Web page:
Karin Woodley: Insights from a black veteran chief executive

17 Jul 2018 Voices

As part of a series of articles from A Better Way's new book Insights for a Better Way, Karin Woodley talks about why building on strengths is better than focusing on weaknesses and says that as her organisation has become more honest with itself, it is "more confidently radical".

Sankofa – ‘it is not taboo to fetch what’s at risk of being left behind’

Remembering our roots are people not organisations is hard when our finances are diminishing, we are negatively scrutinised and we fear public scandals. In this adverse environment, we risk leaving our communities and people behind while we pursue business sustainability using public and private sector frameworks; sectors and frameworks whose failings we were first established to address.

As organisations born from community-based social activism, ‘polemics to policy’ is part of our DNA – we were skilled at taking radical ideas from the margins of society to the mainstream and we changed society for the better.

Fostering the innovation of our pioneering days means each of our organisations must return to a structure unified by a strong vision grounded in an equally strong community voice. This is the only way we will meet the needs of the people we serve and find new developmental paths.

Social activism is intrinsically a change management process that relies on us keeping our organisations personal – we forget this at our peril.

Horrible histories

Decades of chasing growth has left us with structures that have lost their focus, are organisationally siloed, financially at risk and more reactive to changes in the operating environment than the changing needs of our communities.

We’ve allowed funders to have too great an influence on the direction of our organisations’ strategies and we’re now browbeaten into complying with onerous regulatory reform – all in the hope it will help to turn the tide of apparently declining public trust.

Our organisations increasingly pursue self-preservation at all costs and our institutional structures are not fit for purpose – our legal and regulatory frameworks are arguably defunct. We’ve unwittingly, unstrategically, naively and sometimes disastrously participated in the privatisation of the state, aiding the transfer of risk from the state to individuals and communities while abetting the ‘race to the bottom’ in the provision of public services.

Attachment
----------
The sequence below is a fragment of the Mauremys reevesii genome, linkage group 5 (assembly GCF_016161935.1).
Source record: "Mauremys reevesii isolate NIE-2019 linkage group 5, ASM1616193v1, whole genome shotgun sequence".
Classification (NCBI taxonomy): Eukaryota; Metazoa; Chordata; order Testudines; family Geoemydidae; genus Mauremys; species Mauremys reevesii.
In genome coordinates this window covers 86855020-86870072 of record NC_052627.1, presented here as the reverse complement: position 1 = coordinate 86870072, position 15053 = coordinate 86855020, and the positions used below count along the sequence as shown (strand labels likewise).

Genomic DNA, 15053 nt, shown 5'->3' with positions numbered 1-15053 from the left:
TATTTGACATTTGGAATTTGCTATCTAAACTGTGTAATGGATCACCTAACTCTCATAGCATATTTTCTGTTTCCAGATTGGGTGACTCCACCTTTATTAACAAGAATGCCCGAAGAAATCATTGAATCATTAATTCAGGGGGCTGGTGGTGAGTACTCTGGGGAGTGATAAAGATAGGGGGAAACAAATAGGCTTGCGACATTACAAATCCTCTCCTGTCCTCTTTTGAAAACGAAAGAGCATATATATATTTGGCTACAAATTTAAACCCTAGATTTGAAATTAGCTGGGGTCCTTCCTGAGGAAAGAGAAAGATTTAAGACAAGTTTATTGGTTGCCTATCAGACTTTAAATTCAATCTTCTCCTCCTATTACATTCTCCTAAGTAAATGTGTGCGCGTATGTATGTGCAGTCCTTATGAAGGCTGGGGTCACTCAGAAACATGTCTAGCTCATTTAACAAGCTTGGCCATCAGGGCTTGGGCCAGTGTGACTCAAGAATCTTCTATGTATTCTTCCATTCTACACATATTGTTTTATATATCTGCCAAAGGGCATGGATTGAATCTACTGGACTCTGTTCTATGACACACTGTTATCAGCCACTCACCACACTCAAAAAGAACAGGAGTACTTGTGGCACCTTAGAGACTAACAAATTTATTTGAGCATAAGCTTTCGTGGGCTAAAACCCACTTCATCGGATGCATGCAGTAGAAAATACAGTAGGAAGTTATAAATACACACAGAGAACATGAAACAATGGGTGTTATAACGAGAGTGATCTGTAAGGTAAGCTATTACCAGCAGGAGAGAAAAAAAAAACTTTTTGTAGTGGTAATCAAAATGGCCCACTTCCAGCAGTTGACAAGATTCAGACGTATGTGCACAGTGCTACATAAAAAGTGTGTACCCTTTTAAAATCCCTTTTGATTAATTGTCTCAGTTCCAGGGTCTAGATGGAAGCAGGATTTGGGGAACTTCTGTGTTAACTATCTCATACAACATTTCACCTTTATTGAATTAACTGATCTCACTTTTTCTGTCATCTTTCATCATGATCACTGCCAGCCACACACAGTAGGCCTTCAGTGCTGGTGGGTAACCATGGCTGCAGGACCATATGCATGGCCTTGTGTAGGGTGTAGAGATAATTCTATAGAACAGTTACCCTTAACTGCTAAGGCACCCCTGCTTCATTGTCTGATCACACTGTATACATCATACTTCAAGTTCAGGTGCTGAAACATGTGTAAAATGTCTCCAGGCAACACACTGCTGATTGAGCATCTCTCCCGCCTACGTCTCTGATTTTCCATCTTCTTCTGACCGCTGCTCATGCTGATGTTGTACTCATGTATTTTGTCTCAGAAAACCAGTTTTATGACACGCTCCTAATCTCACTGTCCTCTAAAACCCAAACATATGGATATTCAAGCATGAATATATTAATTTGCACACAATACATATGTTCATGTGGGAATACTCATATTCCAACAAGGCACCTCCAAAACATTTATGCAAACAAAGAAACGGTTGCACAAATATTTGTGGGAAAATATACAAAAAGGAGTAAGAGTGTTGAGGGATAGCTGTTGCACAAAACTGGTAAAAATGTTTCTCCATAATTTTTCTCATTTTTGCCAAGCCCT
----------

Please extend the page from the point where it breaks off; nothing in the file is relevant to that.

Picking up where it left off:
As a sector we’re still not institutionally diverse and inclusive, our organisations are not classless and our narratives too frequently rely on deficit model perspectives that stigmatise the people we were established to serve.

So, what’s a knackered chief executive to do?

Radical listening: To ensure our futures are defined by our communities’ experience, knowledge and appetite for progressive transformation, we should treat our communitiescommunities less as ‘consumers of services’ and more as partners and participants. We need to reconnect with our communities by actively listening to them – a theory of change model is just a pretty picture if it’s purely based on demographic desk-research and outcomes based on ‘what we’ve always done’.

Divestment: An unpopular word that conjures up the horrors of restructures and redundancies. Divestment is a positive tool that enables us to deploy resources strategically and helps us to be more self-determining. We can stop ‘vampires’ from draining our life blood: if you’re being expected to do the impossible at bargain-basement prices and own all the risk, hand back the contract.

Grow-your own: We’re used to nurturing and empowering our service users but often fall short when it comes to coaching and mentoring our own teams. There is no formula that ensures we recruit fully-blown social activists who can count, communicate well and consider our service users to be part of ‘the family’ – but driving radical inclusivity will reap long-term benefits.

Inbreeding based on class, race, gender etc leads to several organisational disorders and mutations – it stops our internal structures from being inclusive, stops our communities from seeing themselves reflected in our teams and fuels a ‘them and us’ discourse that distances trustees and staff from service users.

Have skin in the game: Don’t protect leadership and management at the expense of frontline services. For example, Merger – ‘yuk’; reduce your chief executive’s salary – ‘wot?’; share profit and loss accountability – ‘eh…’ Financial literacy and understanding is important for the whole team because it helps us to make socially responsible financial decisions. ‘

Collegiality: Leadership dependency soothes chief executives’ egos but undermines our sustainability. We can’t save the world or our organisation on our own – we need to be leaders, not bosses, and give our teams autonomy and the ability to be masters of their own (and the organisation’s) fates. Collegiality is not an easy or gentle process; it pushes us to share power, demands cultural competence and, by emphasising a shared vision, creates the right environment for creativity and innovation.

At Cambridge House we’ve done all the above ‘for better, for worse, for richer, for poorer’ – as we become more honest with ourselves we are more confidently radical.

Karin Woodley is chief executive of Cambridge House, a Southwark-based social action charity. 

This essay is one of a series being produced by A Better Way in Insights for a Better Way: Improving Services and Building Communities which is published by Civil Exchange, in partnership with the Carnegie UK Trust. The book was published on 4 July and is available here.

 

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